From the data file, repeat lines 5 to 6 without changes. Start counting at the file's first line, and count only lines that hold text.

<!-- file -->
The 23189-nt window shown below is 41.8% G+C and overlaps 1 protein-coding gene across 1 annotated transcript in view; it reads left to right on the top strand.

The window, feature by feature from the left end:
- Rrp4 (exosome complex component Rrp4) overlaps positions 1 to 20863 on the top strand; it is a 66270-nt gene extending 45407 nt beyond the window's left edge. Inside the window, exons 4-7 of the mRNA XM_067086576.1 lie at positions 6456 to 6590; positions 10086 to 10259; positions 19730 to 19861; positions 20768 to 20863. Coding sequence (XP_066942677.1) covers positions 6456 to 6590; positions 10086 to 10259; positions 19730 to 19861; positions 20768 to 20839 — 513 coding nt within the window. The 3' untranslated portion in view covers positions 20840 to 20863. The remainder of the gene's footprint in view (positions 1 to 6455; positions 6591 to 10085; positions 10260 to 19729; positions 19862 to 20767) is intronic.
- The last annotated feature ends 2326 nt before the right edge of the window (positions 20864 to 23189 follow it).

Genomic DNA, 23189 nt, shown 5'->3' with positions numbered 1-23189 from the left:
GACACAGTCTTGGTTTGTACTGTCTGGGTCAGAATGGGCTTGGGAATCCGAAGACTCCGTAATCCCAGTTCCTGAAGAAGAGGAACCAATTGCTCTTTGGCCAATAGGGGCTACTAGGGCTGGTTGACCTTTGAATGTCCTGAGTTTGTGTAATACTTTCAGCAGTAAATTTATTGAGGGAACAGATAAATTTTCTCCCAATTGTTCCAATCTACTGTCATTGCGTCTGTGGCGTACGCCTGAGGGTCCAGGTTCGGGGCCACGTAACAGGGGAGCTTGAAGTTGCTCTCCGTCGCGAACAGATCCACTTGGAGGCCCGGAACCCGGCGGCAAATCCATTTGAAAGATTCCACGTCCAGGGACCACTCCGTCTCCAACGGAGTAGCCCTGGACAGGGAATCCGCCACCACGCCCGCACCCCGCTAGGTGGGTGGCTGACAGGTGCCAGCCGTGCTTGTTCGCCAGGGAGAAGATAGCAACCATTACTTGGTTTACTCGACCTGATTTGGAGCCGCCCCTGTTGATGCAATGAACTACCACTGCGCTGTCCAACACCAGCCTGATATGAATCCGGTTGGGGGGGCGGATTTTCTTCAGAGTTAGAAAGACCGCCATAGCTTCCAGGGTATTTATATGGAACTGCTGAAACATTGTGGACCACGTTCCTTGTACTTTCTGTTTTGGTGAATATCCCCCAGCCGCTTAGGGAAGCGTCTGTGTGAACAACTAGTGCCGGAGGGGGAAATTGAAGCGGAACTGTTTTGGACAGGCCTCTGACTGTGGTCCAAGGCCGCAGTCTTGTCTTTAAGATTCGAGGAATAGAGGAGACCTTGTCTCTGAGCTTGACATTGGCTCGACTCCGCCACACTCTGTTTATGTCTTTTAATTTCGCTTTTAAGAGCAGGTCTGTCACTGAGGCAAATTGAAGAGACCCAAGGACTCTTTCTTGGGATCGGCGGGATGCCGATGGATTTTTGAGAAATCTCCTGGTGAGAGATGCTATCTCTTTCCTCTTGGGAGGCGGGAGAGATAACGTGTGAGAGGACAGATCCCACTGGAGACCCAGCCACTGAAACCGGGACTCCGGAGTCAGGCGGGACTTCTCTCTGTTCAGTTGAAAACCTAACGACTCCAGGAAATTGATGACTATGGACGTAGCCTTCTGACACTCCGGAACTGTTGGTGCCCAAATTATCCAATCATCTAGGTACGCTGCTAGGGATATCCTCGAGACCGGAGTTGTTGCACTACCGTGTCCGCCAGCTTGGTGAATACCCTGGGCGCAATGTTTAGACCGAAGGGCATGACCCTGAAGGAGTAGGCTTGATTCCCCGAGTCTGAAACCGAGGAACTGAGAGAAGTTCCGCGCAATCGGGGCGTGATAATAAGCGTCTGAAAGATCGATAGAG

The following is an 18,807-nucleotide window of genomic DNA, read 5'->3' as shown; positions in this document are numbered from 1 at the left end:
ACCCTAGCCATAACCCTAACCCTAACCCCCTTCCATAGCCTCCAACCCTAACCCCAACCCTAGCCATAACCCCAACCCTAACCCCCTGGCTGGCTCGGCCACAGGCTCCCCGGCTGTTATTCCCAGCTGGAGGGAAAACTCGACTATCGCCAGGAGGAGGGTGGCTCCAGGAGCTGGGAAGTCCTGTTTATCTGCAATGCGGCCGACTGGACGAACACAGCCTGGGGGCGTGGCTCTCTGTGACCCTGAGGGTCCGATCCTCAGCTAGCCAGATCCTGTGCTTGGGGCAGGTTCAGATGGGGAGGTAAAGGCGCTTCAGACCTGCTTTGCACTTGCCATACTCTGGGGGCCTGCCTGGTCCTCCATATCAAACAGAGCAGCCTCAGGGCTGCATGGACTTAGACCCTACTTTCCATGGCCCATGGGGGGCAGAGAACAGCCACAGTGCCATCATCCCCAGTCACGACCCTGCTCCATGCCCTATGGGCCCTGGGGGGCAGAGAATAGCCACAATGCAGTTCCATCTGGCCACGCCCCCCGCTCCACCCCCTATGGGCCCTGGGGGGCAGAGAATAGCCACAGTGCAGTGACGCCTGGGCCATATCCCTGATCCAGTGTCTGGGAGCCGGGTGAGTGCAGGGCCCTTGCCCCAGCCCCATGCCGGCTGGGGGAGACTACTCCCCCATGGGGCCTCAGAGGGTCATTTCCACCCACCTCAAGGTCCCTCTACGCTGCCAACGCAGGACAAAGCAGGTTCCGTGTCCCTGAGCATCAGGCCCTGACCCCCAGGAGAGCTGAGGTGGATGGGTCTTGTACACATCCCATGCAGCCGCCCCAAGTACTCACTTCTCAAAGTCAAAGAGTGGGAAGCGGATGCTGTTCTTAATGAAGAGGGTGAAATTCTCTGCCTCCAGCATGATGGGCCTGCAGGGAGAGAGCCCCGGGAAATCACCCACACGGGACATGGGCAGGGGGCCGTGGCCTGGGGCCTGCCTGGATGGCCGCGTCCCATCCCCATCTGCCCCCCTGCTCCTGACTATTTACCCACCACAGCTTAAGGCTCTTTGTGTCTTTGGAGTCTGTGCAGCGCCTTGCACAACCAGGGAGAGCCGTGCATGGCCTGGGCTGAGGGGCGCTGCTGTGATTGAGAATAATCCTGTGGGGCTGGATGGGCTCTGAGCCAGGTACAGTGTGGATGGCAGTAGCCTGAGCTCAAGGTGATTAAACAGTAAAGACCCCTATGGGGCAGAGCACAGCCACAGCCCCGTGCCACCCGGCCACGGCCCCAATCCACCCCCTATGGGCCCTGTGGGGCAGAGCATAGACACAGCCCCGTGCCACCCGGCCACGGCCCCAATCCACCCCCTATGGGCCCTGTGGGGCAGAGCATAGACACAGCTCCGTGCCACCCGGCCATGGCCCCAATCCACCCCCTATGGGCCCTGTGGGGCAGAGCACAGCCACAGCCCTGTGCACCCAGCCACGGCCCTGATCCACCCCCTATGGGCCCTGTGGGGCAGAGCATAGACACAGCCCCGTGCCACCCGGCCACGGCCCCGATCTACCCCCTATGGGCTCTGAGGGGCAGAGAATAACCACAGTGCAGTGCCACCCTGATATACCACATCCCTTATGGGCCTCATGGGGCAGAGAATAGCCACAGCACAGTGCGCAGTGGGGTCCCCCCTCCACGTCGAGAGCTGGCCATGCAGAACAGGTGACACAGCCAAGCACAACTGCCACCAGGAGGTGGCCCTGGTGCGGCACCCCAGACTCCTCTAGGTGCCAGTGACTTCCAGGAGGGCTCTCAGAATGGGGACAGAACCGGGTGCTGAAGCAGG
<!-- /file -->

Genomic DNA, 23189 nt, shown 5'->3' with positions numbered 1-23189 from the left:
GACACAGTCTTGGTTTGTACTGTCTGGGTCAGAATGGGCTTGGGAATCCGAAGACTCCGTAATCCCAGTTCCTGAAGAAGAGGAACCAATTGCTCTTTGGCCAATAGGGGCTACTAGGGCTGGTTGACCTTTGAATGTCCTGAGTTTGTGTAATACTTTCAGCAGTAAATTTATTGAGGGAACAGATAAATTTTCTCCCAATTGTTCCAATCTACTGTCATTGCGTCTGTGGCGTACGCCTGAGGGTCCAGGTTCGGGGCCACGTAACAGGGGAGCTTGAAGTTGCTCTCCGTCGCGAACAGATCCACTTGGAGGCCCGGAACCCGGCGGCAAATCCATTTGAAAGATTCCACGTCCAGGGACCACTCCGTCTCCAACGGAGTAGCCCTGGACAGGGAATCCGCCACCACGCCCGCACCCCGCTAGGTGGGTGGCTGACAGGTGCCAGCCGTGCTTGTTCGCCAGGGAGAAGATAGCAACCATTACTTGGTTTACTCGACCTGATTTGGAGCCGCCCCTGTTGATGCAATGAACTACCACTGCGCTGTCCAACACCAGCCTGATATGAATCCGGTTGGGGGGGCGGATTTTCTTCAGAGTTAGAAAGACCGCCATAGCTTCCAGGGTATTTATATGGAACTGCTGAAACATTGTGGACCACGTTCCTTGTACTTTCTGTTTTGGTGAATATCCCCCAGCCGCTTAGGGAAGCGTCTGTGTGAACAACTAGTGCCGGAGGGGGAAATTGAAGCGGAACTGTTTTGGACAGGCCTCTGACTGTGGTCCAAGGCCGCAGTCTTGTCTTTAAGATTCGAGGAATAGAGGAGACCTTGTCTCTGAGCTTGACATTGGCTCGACTCCGCCACACTCTGTTTATGTCTTTTAATTTCGCTTTTAAGAGCAGGTCTGTCACTGAGGCAAATTGAAGAGACCCAAGGACTCTTTCTTGGGATCGGCGGGATGCCGATGGATTTTTGAGAAATCTCCTGGTGAGAGATGCTATCTCTTTCCTCTTGGGAGGCGGGAGAGATAACGTGTGAGAGGACAGATCCCACTGGAGACCCAGCCACTGAAACCGGGACTCCGGAGTCAGGCGGGACTTCTCTCTGTTCAGTTGAAAACCTAACGACTCCAGGAAATTGATGACTATGGACGTAGCCTTCTGACACTCCGGAACTGTTGGTGCCCAAATTATCCAATCATCTAGGTACGCTGCTAGGGATATCCTCGAGACCGGAGTTGTTGCACTACCGTGTCCGCCAGCTTGGTGAATACCCTGGGCGCAATGTTTAGACCGAAGGGCATGACCCTGAAGGAGTAGGCTTGATTCCCCGAGTCTGAAACCGAGGAACTGAGAGAAGTTCCGCGCAATCGGGGCGTGATAATAAGCGTCTGAAAGATCGATAGAG